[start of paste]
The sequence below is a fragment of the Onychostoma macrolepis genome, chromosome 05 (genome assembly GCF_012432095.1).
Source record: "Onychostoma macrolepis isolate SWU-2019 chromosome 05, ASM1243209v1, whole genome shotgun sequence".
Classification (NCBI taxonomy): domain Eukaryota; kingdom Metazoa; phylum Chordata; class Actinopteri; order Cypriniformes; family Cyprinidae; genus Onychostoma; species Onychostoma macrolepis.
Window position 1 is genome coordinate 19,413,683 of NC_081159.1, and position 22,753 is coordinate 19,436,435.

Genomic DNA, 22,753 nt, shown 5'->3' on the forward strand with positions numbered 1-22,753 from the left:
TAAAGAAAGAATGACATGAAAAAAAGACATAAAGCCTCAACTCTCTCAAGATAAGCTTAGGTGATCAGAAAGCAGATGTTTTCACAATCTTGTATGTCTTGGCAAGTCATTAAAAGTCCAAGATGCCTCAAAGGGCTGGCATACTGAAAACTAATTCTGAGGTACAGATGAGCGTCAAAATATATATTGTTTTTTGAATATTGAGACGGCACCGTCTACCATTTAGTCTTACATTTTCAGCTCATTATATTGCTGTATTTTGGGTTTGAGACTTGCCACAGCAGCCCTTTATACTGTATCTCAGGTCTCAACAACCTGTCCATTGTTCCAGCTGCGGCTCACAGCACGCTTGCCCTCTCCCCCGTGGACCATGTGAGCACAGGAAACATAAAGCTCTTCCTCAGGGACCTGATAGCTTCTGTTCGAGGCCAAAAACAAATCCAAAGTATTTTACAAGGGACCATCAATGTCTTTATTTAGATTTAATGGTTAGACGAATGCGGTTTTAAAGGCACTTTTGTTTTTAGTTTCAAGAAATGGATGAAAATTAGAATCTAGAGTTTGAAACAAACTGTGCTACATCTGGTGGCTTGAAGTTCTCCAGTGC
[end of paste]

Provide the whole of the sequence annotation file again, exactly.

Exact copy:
The sequence below is a fragment of the Onychostoma macrolepis genome, chromosome 05 (genome assembly GCF_012432095.1).
Source record: "Onychostoma macrolepis isolate SWU-2019 chromosome 05, ASM1243209v1, whole genome shotgun sequence".
Classification (NCBI taxonomy): domain Eukaryota; kingdom Metazoa; phylum Chordata; class Actinopteri; order Cypriniformes; family Cyprinidae; genus Onychostoma; species Onychostoma macrolepis.
Window position 1 is genome coordinate 19,413,683 of NC_081159.1, and position 22,753 is coordinate 19,436,435.

Genomic DNA, 22,753 nt, shown 5'->3' on the forward strand with positions numbered 1-22,753 from the left:
TAAAGAAAGAATGACATGAAAAAAAGACATAAAGCCTCAACTCTCTCAAGATAAGCTTAGGTGATCAGAAAGCAGATGTTTTCACAATCTTGTATGTCTTGGCAAGTCATTAAAAGTCCAAGATGCCTCAAAGGGCTGGCATACTGAAAACTAATTCTGAGGTACAGATGAGCGTCAAAATATATATTGTTTTTTGAATATTGAGACGGCACCGTCTACCATTTAGTCTTACATTTTCAGCTCATTATATTGCTGTATTTTGGGTTTGAGACTTGCCACAGCAGCCCTTTATACTGTATCTCAGGTCTCAACAACCTGTCCATTGTTCCAGCTGCGGCTCACAGCACGCTTGCCCTCTCCCCCGTGGACCATGTGAGCACAGGAAACATAAAGCTCTTCCTCAGGGACCTGATAGCTTCTGTTCGAGGCCAAAAACAAATCCAAAGTATTTTACAAGGGACCATCAATGTCTTTATTTAGATTTAATGGTTAGACGAATGCGGTTTTAAAGGCACTTTTGTTTTTAGTTTCAAGAAATGGATGAAAATTAGAATCTAGAGTTTGAAACAAACTGTGCTACATCTGGTGGCTTGAAGTTCTCCAGTGC